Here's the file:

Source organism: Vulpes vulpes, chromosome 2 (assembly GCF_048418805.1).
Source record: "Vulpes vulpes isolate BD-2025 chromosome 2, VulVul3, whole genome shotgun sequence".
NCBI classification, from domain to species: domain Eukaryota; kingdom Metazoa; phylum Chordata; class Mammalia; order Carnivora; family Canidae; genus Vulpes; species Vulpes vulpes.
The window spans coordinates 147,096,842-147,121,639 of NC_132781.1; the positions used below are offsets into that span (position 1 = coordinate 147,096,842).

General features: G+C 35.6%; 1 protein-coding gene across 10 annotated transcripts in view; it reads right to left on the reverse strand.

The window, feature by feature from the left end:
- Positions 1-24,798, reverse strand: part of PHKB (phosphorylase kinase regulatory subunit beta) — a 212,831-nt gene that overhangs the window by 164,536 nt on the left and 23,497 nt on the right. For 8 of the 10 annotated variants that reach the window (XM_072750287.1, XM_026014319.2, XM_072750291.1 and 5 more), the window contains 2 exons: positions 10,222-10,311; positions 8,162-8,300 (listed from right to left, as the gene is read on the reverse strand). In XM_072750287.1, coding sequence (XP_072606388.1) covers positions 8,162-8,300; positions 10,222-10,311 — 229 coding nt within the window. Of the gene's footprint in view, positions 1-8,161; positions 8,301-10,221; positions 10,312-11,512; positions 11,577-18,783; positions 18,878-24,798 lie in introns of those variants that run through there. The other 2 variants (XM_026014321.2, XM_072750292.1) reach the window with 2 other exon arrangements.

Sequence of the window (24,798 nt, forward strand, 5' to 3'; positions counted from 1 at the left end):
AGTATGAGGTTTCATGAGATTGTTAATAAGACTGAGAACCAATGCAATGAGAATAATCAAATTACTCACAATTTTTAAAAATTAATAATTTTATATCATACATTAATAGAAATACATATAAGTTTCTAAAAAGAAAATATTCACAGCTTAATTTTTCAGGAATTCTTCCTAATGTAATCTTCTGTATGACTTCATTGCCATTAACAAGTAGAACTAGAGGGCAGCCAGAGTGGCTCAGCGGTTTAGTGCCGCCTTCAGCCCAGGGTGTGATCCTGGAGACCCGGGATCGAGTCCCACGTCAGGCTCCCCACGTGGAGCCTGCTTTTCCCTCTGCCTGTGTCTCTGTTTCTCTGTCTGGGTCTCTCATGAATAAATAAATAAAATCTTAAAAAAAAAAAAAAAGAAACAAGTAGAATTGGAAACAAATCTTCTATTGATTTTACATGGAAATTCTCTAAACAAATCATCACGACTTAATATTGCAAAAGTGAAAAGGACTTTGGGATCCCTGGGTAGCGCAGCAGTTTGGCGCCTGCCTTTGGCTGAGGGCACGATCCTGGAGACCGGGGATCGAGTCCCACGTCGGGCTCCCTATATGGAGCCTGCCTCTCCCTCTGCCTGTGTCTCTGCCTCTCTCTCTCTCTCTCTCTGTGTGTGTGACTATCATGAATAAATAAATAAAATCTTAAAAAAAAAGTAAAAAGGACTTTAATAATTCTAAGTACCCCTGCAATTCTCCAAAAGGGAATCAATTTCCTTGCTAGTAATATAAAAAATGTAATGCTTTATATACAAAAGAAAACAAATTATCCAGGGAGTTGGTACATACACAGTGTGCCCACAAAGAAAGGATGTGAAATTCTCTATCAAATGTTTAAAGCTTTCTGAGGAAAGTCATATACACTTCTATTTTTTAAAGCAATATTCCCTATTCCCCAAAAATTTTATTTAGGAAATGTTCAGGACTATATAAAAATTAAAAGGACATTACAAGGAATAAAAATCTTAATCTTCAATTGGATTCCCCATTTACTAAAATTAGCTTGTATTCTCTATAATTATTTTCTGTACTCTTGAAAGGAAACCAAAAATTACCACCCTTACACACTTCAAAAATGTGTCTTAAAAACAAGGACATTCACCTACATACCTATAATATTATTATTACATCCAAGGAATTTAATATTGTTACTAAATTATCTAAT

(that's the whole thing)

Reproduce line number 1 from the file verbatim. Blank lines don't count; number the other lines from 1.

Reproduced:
Source organism: Vulpes vulpes, chromosome 2 (assembly GCF_048418805.1).